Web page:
Biofeedback Therapy for Chronic Pain

Biofeedback is a way for an individual to self-regulate their physiologic response to pain with the help of a feedback system. Patients can receive auditory, visual, or tactile feedback information about how their body is reacting (ie. muscle tension or heart rate). The goal of biofeedback is to give the patient more control over their response to pain. It can be used alone or in combination with Cognitive Behavioral Therapy or Physical Therapy. Biofeedback can decrease muscle tension, pain, and depression levels.

How does Biofeedback work?

Biofeedback is a mind–body technique in which individuals are connected to sensors that measure bodily actions. The goal is to allow them to develop an awareness of their unhealthy mental patterns and tendencies, and to improve their health by modifying their physical reactions (e.g., breathing rate, heart rate, blood pressure). During biofeedback sessions, individuals are connected to electrical sensors, which measure bodily functions. A monitor is used to display the information which allows the person to make specific changes such as slowing breathing down or relaxing a specific muscle. Goals can be signified by different sounds to allow the participant feedback that they achieved their goal.

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Why is Biofeedback helpful for chronic pain?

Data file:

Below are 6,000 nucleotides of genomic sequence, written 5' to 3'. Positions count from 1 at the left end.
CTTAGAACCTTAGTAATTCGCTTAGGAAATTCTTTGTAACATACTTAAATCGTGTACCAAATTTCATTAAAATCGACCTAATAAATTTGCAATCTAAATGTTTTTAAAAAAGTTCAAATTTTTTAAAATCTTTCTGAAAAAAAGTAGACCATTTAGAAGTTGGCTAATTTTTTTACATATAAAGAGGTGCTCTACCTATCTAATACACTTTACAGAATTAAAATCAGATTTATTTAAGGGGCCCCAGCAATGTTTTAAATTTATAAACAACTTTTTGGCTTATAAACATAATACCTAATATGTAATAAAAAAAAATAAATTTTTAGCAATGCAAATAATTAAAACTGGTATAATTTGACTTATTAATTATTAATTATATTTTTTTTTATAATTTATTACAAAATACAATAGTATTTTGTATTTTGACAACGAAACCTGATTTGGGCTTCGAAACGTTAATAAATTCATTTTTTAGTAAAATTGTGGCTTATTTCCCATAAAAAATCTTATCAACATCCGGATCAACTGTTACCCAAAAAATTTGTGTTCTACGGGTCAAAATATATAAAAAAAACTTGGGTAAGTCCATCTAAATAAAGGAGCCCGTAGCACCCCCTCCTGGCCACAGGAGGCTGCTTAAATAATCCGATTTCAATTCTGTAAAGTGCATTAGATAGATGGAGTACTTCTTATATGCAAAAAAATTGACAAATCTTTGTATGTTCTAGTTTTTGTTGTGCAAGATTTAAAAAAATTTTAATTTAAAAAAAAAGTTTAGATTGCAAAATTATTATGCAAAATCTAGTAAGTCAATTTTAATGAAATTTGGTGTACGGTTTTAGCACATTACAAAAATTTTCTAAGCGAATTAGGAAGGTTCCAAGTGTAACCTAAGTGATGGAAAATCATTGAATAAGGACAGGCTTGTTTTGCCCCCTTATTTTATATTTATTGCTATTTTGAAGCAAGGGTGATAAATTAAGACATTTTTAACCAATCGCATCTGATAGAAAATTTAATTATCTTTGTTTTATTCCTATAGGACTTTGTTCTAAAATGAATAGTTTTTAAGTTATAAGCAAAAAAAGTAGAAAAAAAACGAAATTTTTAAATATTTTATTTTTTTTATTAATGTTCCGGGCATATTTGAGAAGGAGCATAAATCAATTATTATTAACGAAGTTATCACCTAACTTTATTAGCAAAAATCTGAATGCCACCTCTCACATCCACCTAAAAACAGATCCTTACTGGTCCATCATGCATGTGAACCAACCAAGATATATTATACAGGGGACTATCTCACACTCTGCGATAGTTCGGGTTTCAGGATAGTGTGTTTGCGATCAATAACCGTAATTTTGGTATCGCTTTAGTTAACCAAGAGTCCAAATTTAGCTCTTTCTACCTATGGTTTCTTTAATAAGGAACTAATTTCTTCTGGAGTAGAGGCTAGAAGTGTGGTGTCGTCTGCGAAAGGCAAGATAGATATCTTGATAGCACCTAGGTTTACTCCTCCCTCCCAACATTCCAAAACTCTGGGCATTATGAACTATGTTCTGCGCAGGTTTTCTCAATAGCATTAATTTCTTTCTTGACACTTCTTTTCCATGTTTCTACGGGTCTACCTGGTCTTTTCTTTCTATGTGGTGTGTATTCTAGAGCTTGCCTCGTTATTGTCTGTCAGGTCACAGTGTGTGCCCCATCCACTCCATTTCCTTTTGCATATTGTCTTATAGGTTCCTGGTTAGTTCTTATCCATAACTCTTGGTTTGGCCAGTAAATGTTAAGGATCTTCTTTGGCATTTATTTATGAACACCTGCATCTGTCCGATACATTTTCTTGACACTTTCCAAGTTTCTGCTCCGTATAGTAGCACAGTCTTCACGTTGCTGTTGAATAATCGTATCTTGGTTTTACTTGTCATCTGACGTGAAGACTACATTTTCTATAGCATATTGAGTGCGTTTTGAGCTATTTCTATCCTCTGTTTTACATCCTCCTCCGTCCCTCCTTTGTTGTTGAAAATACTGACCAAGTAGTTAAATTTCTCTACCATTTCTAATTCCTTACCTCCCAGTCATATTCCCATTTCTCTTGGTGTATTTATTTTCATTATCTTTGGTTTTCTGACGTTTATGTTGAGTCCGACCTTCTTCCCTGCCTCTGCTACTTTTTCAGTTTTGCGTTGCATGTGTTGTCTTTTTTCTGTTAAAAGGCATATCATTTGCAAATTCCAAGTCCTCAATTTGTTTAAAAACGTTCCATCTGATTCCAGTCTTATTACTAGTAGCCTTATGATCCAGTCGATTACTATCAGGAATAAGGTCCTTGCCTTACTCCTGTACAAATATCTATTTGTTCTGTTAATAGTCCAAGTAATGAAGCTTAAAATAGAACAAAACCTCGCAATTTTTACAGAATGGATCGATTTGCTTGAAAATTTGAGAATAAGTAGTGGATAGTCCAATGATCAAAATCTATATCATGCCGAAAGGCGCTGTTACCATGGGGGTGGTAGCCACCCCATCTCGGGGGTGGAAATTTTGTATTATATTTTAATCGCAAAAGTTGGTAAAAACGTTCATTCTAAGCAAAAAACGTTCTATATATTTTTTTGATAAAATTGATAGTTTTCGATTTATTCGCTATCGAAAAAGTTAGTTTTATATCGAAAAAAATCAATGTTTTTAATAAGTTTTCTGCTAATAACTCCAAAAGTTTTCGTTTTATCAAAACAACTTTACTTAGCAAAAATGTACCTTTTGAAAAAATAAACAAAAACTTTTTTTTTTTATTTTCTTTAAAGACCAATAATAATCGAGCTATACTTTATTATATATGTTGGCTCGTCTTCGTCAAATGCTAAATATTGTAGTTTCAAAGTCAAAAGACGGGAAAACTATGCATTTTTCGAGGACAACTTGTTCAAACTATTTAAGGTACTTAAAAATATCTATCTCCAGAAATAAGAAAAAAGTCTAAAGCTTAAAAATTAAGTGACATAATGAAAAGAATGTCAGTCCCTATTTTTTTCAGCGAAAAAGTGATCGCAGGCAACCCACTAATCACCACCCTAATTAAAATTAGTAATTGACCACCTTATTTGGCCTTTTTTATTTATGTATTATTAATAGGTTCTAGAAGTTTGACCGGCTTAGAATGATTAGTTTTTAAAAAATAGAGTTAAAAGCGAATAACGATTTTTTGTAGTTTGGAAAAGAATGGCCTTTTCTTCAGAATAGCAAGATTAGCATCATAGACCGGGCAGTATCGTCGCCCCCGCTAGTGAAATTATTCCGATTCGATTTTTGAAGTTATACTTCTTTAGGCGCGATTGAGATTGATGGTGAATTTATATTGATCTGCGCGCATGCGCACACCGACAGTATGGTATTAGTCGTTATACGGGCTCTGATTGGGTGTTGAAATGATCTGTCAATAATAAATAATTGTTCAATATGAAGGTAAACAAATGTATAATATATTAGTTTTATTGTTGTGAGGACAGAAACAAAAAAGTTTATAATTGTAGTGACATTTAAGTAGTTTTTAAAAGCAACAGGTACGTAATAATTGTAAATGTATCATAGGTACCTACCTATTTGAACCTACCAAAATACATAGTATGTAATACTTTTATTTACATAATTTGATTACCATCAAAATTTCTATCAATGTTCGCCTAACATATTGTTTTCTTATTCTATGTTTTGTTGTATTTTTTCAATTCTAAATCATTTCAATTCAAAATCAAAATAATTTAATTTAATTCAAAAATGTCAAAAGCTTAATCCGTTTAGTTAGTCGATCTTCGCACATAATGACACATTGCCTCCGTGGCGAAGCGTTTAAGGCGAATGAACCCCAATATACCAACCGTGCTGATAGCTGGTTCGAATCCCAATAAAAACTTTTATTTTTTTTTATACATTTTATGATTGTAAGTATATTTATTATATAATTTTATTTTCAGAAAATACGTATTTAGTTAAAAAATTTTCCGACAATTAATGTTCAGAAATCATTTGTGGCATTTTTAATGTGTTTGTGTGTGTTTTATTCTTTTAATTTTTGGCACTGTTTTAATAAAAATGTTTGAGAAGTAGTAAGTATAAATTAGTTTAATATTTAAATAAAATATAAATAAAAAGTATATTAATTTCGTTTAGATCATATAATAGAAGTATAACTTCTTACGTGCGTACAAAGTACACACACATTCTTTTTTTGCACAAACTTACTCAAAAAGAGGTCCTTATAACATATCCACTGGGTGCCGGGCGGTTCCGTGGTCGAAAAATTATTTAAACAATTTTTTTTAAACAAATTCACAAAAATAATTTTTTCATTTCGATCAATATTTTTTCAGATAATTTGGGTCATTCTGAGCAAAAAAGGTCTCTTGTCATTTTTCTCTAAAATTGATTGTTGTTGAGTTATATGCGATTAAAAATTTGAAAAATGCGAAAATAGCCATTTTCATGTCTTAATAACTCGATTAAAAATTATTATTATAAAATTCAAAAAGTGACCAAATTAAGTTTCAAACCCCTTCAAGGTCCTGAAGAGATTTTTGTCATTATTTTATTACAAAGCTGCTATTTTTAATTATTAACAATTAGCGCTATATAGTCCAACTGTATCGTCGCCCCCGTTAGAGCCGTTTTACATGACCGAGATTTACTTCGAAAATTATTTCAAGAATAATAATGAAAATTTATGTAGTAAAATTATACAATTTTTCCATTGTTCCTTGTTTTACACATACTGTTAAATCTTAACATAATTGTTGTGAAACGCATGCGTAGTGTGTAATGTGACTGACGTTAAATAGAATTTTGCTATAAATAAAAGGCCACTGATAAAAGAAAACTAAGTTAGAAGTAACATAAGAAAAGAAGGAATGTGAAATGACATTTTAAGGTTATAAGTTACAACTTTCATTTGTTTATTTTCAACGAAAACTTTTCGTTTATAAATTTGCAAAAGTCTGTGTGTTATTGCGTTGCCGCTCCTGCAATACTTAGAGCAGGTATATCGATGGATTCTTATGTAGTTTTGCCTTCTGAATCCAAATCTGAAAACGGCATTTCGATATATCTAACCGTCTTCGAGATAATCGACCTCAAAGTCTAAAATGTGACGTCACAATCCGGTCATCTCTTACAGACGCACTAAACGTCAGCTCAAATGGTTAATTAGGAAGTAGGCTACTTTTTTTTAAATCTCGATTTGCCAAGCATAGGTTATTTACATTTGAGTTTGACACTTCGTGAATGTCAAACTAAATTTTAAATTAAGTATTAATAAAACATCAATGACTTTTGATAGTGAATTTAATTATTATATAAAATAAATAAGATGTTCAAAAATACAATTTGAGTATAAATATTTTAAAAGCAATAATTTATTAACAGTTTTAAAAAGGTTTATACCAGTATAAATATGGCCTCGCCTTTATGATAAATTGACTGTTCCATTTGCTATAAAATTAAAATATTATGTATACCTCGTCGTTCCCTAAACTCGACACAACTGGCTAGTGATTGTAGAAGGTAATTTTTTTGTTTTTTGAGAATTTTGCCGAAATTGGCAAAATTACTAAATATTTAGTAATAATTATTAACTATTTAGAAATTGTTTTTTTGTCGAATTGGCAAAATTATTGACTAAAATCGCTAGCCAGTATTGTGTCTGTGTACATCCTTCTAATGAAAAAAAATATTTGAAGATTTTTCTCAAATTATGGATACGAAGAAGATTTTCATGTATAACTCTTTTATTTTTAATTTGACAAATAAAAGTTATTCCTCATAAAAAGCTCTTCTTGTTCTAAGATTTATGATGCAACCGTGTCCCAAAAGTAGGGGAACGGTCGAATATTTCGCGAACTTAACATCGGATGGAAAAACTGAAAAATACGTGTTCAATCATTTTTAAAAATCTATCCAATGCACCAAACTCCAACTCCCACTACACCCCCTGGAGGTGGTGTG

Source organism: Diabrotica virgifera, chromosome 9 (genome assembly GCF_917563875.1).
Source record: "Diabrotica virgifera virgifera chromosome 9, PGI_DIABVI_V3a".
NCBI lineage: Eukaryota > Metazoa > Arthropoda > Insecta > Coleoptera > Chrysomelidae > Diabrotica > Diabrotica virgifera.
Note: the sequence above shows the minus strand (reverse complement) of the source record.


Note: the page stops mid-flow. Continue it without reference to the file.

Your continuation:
Research has shown that self-management techniques have significant importance in the management of chronic pain. Two of the most common examples that biofeedback can target is increased muscle tension or heart rate in response to pain or stress. Allowing someone the ability to self-monitor and self-regulate allows the individual to increase their awareness of their physiological response and also a way to manage this response with immediate feedback. Having some control over one’s response to pain and or stress is especially empowering to someone living with chronic pain.

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Like what you’re learning? Consider enrolling in the Herman Ostrow School of Dentistry of USC’s online, competency-based certificate or master’s program in Orofacial Pain and Oral Medicine in partnership with the Keck School of Medicine of USC.

Sources:

  1. Probyn K, Bowers H, Mistry D, Caldwell F, Underwood M, Patel S, Sandhu HK, Matharu M, Pincus T; CHESS team.. Non-pharmacological self-management for people living with migraine or tension-type headache: a systematic review including analysis of intervention components. BMJ Open. 2017 Aug 11;7(8):e016670. doi: 10.1136/bmjopen-2017-016670. PMID: 28801425; PMCID: PMC5629643.
  2. Sielski R, Rief W, Glombiewski JA. Efficacy of Biofeedback in Chronic back Pain: a Meta-Analysis. Int J Behav Med. 2017 Feb;24(1):25-41. doi: 10.1007/s12529-016-9572-9. PMID: 27307013.
  3. Lee C, Crawford C, Hickey A; Active Self-Care Therapies for Pain (PACT) Working Group. Mind-body therapies for the self-management of chronic pain symptoms. Pain Med. 2014 Apr;15 Suppl 1:S21-39. doi: 10.1111/pme.12383. PMID: 24734857.
Posted: January 5, 2023
<a href="https://ostrowon.usc.edu/author/robertajurash/" target="_self">Dr. Roberta Jurash</a>

Dr. Roberta Jurash

Dr. Roberta Jurash is a dentist and physical therapist who specializes in the treatment of orofacial pain disorders and dental sleep medicine. She is graduating with a Master’s degree in Orofacial Pain and Oral Medicine from USC in 2023. Dr. Jurash is a diplomate of both the American Board of Orofacial Pain and the American Board of Dental Sleep Medicine. She works in private practice in the San Francisco Bay area.

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